One of the most famous characters in all of English literature must surely be Ebenezer Scrooge - the most celebrated miser of all time! In his novel A Christmas Carol Charles Dickens writes of him,
"The cold within him froze his old features, nipped his pointed nose, made his eyes red, his thin lips blue, and he spoke out shrewdly in his grating voice."
His surname has come into the English language as a byword for miserliness and misanthropy and the story of his redemption by the three Ghosts of Christmas (Ghost of Christmas Past, Ghost of Christmas Present, and Ghost of Christmas Yet to Come) has become a defining tale of the Christmas holiday in the English-speaking world.
Perhaps the most famous thing of all about Scrooge is his take on Christmas itself – he despises Christmas and dismisses it all as "humbug", and subjects his clerk, Bob Cratchit, to gruelling hours at low pay, even on Christmas Eve. He rudely refuses his nephew Fred's Christmas dinner invitation, and turns away two charitable workers seeking donations for the poor.
Although we cannot share Scrooge's approach to life, and we are so pleased at his reformed character by the end of the book, I cannot help but find myself thinking of Scrooge's word humbug at so much of what goes on during November and December under the heading of Christmas. There is a mountain of humbug-ness at Christmas under which is almost completely lost, buried and hidden the very heart of its meaning and purpose – the Birth of our Lord Jesus.
It is so natural that Christ's birth elicits in us a great sense of celebration. Such joy MUST be celebrated in as many ways as we possibly can, and as splendidly as we possibly can. But Christmas celebrations tend to have a life of their own and run away with themselves, forgetting the very thing they are meant to be celebrating!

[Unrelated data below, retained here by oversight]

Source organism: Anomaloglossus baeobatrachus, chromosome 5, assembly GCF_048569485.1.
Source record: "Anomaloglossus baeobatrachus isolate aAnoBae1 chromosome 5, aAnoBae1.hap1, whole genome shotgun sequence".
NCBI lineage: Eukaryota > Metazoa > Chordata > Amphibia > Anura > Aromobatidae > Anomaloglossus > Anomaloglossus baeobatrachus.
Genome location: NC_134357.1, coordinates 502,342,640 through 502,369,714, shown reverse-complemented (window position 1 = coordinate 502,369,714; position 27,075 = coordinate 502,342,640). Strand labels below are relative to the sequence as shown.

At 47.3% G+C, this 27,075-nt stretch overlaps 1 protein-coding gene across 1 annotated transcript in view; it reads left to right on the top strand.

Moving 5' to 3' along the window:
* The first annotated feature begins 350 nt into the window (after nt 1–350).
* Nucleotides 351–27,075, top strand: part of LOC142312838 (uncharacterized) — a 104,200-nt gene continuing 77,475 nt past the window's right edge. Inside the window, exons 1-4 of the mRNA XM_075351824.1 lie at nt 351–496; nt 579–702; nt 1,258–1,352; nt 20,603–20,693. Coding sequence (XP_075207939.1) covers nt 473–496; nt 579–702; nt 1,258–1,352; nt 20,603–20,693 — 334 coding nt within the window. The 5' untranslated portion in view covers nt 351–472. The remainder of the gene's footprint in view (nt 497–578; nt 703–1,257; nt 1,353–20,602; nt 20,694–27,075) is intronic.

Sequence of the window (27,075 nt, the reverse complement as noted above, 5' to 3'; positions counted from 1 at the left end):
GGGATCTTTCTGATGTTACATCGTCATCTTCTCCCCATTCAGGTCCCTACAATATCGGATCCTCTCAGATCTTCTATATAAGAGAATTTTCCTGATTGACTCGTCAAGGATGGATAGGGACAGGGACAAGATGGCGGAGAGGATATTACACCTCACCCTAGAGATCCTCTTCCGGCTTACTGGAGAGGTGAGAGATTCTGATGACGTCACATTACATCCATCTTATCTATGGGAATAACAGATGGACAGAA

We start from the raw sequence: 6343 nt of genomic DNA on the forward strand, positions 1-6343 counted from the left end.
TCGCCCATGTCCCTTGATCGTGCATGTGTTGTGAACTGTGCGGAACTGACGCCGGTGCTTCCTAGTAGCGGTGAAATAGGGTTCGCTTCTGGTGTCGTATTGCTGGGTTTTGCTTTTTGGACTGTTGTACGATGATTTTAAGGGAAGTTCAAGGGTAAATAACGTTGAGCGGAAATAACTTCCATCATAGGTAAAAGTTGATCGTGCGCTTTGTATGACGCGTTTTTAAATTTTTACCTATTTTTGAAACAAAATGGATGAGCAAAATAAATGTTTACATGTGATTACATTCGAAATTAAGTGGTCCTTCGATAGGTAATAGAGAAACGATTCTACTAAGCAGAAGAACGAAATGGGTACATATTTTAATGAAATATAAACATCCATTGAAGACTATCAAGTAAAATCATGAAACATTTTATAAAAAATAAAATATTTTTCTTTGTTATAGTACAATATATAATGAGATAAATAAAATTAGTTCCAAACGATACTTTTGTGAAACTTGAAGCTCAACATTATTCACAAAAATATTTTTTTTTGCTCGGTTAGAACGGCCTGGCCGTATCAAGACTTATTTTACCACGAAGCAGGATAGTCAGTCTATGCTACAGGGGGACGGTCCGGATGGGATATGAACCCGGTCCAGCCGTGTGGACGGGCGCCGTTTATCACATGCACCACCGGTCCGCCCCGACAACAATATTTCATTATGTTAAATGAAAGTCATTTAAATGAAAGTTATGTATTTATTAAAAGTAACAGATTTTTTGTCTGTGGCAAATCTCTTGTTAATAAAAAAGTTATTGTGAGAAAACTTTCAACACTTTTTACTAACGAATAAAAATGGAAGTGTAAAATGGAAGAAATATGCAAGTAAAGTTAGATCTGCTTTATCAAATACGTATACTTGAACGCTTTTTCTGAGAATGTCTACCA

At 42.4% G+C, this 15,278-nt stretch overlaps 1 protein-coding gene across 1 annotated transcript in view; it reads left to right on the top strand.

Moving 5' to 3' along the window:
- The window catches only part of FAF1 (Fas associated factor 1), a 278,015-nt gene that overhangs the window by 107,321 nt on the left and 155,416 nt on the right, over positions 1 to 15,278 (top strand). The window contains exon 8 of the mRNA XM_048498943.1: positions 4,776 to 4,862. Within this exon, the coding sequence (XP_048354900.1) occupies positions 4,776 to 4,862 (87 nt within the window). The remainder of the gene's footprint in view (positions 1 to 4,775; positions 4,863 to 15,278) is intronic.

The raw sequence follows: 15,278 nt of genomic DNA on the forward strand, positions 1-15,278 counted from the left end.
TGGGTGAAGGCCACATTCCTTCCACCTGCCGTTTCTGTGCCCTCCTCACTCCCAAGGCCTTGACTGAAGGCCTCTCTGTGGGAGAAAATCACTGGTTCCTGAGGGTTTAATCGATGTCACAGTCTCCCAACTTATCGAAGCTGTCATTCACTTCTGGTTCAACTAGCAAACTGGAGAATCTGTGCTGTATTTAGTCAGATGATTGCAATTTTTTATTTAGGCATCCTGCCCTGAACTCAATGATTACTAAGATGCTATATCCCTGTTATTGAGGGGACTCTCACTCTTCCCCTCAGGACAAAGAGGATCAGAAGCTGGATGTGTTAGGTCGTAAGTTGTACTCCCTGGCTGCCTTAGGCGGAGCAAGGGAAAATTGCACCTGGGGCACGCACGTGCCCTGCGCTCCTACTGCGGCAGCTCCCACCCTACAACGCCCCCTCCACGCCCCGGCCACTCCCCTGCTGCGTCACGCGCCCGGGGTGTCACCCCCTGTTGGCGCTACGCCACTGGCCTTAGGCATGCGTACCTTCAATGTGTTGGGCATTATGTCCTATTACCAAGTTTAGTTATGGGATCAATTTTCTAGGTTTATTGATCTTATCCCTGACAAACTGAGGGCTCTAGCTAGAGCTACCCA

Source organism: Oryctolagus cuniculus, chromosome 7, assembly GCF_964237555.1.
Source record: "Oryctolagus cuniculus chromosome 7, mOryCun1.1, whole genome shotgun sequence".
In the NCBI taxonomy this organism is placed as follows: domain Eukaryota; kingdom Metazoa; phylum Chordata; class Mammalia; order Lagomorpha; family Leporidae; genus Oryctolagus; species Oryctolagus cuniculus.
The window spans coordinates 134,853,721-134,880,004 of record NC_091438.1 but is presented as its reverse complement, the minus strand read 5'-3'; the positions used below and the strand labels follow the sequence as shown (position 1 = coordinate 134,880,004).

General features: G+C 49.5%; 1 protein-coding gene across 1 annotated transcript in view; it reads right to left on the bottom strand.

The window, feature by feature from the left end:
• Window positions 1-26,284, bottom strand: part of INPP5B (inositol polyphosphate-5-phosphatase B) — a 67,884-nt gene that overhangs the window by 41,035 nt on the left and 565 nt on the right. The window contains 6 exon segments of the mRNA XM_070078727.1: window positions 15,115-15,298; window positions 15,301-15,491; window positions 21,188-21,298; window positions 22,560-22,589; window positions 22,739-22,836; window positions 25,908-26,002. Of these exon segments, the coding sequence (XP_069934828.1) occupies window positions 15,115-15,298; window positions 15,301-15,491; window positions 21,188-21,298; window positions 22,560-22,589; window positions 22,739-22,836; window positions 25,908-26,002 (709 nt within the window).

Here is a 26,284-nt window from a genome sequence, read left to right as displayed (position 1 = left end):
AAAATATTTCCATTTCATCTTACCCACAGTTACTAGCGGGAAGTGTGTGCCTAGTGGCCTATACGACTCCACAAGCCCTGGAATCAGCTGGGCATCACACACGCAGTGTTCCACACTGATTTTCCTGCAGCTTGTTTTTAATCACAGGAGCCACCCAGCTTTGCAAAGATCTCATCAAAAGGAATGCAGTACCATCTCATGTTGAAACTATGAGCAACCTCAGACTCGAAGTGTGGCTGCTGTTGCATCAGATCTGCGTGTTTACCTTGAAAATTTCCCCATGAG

This appears to be not just a modern problem, and perhaps Charles Dickens' concern in his 1843 book was to bring us back (with Scrooge) to the true meaning and purpose of Christmas celebrations – the Birth of Jesus and the love and peace and redemption He came to bring.
In A Christmas Carol it is the three ghosts who convert and redeem Scrooge. That is just a fanciful story, of course. In our case, in real life, it is Jesus who comes to bring us redemption, and we pray that He may be born not just in Bethlehem 2000 years ago, but that He may be born in our modern bewildered and suffering world now, and above all that He may be born in our hearts.
So let us make sure that we celebrate thoroughly the Birth of Jesus – and let us celebrate it like the world does – thoroughly, endlessly, excitedly, extravagantly, and with exuberance – making sure, though, that our celebrations are not empty humbug, but that they have a wonderful point to them. Let us make sure that enthroned on top of all our celebrating, for all to see, is the Birth of Jesus.
Our clergy team wish you all a Christmas empty of humbug, and full of love, joy and peace in Christ!